Study: Women better drivers than men
Tina Grady Barbaccia | November 8, 2012
Oh, I can’t wait to show this to my husband and male friends and colleagues. (It’s a given. I have to have a little fun with this study once I saw it. Family, friends and colleagues who have driven with me will be chuckling right now.)
A new survey reveals that women are better drivers (at least in the U.K., but I’ll take it!) in terms of knowledge of the highway-code, number of penalty points and speed awareness
The survey from the car hire comparison site, Carrentals UK, found that women drivers perform better on the roads compared to men, highlighted by the fact they have been in fewer accidents and carry less penalty points on their driver’s license, according to the survey results.
- 57 percent of men had been involved in one or more accidents, compared to 44 percent of women
- 45 percent of 36 to 45 year-old and 66+ male drivers had been caught speeding
- 60 percent of men over 66 had been involved in an accident, compared with 30 percent of women in the same age group
- Nearly one in three of all respondents incorrectly identified the “no-stopping” sign.
The study involved more than 700 people over the age of 18 across the U.K. and asked respondents to identify common road signs and answer questions about their driving experience and ability. Results showed that men typically have more points on their license, have been caught speeding more often and have been involved in more accidents across all age groups, according to the survey results.
Also according to the findings, 57 percent of male drivers questioned had had one or more accidents compared to 44 percent of female drivers. Moreover, nearly double the number of men had both points on their driver’s license and had been caught speeding compared to the number of women.
“While men would like to believe they are better than women behind the steering wheel, it is clear to see that male drivers performed worse in terms of speeding fines and penalty points,” Gareth Robinson, managing director of Carrentals.co.uk, said in a written statement announcing the survey results. “Despite this, men consistently rated their driving skills higher than women when asked. It seems that, while men performed poorly on the questionnaire and typically had a worse track record on the roads, they believed that they were good drivers.”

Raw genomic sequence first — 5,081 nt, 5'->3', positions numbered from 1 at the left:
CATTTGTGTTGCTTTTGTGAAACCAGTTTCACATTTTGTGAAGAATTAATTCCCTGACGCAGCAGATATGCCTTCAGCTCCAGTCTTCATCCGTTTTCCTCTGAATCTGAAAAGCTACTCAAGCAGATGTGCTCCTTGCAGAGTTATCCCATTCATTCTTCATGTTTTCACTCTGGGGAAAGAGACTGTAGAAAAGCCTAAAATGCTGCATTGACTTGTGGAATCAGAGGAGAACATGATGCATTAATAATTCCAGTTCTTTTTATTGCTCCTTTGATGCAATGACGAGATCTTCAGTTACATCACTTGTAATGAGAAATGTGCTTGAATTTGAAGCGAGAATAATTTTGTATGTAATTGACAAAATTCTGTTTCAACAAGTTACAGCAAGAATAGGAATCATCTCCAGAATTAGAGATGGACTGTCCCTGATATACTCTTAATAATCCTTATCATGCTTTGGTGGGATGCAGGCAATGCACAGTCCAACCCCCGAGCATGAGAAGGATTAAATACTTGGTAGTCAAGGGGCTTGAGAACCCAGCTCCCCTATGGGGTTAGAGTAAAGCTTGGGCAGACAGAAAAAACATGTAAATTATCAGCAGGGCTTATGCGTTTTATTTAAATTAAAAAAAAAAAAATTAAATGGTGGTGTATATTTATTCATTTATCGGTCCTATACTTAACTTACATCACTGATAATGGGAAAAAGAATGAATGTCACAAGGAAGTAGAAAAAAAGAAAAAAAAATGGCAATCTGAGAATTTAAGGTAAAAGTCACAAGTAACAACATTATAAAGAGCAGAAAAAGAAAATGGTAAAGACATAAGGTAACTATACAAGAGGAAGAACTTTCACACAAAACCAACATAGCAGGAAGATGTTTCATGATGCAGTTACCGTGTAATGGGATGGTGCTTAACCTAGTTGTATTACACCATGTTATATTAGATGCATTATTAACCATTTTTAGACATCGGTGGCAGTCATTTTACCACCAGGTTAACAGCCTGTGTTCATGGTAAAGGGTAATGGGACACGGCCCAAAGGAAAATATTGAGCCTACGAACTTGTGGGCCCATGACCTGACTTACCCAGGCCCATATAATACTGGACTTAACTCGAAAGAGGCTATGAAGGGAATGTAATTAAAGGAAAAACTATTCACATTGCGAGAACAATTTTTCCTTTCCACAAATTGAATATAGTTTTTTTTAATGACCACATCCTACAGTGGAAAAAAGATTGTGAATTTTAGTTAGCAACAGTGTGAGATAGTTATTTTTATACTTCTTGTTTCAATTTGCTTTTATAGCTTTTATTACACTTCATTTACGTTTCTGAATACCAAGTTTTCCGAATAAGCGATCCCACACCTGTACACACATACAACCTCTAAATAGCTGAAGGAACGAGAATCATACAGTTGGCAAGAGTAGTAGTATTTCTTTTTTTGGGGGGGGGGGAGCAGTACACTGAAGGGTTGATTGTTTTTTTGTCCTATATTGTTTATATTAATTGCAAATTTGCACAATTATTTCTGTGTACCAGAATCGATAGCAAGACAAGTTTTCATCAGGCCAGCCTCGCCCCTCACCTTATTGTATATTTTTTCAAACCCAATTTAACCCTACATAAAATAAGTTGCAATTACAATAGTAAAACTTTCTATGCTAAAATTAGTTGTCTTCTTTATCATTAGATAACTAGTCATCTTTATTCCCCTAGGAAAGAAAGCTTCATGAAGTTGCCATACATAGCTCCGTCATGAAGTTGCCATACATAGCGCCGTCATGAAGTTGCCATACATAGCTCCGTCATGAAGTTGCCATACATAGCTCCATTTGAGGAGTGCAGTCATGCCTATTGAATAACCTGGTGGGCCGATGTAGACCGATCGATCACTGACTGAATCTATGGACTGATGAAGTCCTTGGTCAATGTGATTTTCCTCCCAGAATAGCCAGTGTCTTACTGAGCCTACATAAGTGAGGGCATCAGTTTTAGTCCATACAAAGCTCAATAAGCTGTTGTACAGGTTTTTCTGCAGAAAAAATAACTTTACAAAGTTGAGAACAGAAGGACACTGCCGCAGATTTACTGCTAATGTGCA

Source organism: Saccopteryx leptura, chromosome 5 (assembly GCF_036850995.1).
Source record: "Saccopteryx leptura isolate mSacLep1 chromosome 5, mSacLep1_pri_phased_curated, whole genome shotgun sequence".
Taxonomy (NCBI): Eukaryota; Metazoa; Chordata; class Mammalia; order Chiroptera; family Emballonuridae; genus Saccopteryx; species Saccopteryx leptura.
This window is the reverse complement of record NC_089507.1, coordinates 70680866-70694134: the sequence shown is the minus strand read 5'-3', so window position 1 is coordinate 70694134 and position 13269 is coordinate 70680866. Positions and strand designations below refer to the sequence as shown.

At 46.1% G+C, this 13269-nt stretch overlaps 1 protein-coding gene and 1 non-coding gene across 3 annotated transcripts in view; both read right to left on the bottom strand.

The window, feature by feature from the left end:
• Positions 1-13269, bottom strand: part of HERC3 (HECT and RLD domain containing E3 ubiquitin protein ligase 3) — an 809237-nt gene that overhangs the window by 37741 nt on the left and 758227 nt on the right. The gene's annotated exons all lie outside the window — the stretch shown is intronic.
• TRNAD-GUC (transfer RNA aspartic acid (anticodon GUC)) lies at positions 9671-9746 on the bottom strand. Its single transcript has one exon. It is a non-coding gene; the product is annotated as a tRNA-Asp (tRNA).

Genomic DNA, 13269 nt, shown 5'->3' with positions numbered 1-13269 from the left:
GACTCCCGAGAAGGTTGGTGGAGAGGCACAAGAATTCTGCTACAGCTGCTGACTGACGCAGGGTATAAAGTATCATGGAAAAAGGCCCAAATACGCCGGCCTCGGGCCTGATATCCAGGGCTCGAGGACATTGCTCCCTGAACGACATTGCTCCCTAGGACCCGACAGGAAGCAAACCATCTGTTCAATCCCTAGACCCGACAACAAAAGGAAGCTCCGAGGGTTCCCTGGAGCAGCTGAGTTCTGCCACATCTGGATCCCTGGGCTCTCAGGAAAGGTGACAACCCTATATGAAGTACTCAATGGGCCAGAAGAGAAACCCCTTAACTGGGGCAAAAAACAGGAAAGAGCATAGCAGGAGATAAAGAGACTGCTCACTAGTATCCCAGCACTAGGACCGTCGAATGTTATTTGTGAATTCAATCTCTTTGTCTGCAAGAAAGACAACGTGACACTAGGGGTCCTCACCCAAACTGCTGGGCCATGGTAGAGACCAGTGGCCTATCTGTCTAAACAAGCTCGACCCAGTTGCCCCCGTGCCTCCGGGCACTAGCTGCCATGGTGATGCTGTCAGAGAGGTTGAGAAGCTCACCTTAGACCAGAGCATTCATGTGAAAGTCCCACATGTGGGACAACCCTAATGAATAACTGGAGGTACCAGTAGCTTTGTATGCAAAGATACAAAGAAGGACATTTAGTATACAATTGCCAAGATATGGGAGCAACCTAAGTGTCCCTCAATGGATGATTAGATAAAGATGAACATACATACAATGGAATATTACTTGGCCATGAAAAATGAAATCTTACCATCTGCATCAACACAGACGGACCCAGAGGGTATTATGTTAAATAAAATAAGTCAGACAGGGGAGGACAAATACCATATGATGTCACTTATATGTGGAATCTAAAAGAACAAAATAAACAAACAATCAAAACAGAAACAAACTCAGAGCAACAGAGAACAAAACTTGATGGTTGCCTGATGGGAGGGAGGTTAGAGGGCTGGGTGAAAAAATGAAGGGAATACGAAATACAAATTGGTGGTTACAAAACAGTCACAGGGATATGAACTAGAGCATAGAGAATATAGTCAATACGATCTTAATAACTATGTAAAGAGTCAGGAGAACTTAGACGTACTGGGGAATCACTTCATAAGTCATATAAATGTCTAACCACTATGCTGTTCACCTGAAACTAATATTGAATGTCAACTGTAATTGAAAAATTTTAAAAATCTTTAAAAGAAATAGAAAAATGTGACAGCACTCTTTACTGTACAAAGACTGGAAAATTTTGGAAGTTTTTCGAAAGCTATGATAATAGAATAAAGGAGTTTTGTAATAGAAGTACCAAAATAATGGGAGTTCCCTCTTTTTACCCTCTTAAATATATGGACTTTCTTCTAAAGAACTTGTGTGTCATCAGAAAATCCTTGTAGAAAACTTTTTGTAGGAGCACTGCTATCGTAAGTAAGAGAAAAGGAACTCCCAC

While women came out on top in terms of number of points and speeding, according to the survey, results revealed that both men and women performed poorly when identifying a number of common road signs. According to the findings, the “No Stopping” sign was the most incorrectly identified sign on the survey, with nearly one in three people answering incorrectly. A significant amount of participants who got the road signs wrong actually cited activities that are consistently illegal on the roads such as no racing, no undertaking, no speeding, no braking and end of speed limit.
The survey also showed that driving ability does not necessarily improve with age. According to the findings, over a third of those over the age of 66 had points on their license, with 30 percent unable to identify the national speed limit sign despite everyone in this age group holding a license for 20 years or more.
Added Robinson: “It has become too easy to blame the younger generation of drivers for the rise in car-related costs, when it is clear that they are not alone when it comes to driving irresponsibly on the roads. It would seem that older drivers are just as likely to be caught speeding or be involved in an accident.”
Women also appeared to be the better drivers in the over 66 years of age category, with just 30 percent having been involved in an accident compared to 60 percent of men the same age, according to the survey results. Men in this age group also scored significantly lower on the correct road signs and almost half had been caught speeding compared to just 15 percent of women. Despite this, none of the participants in this category rated their driving as poor, according to the survey results.
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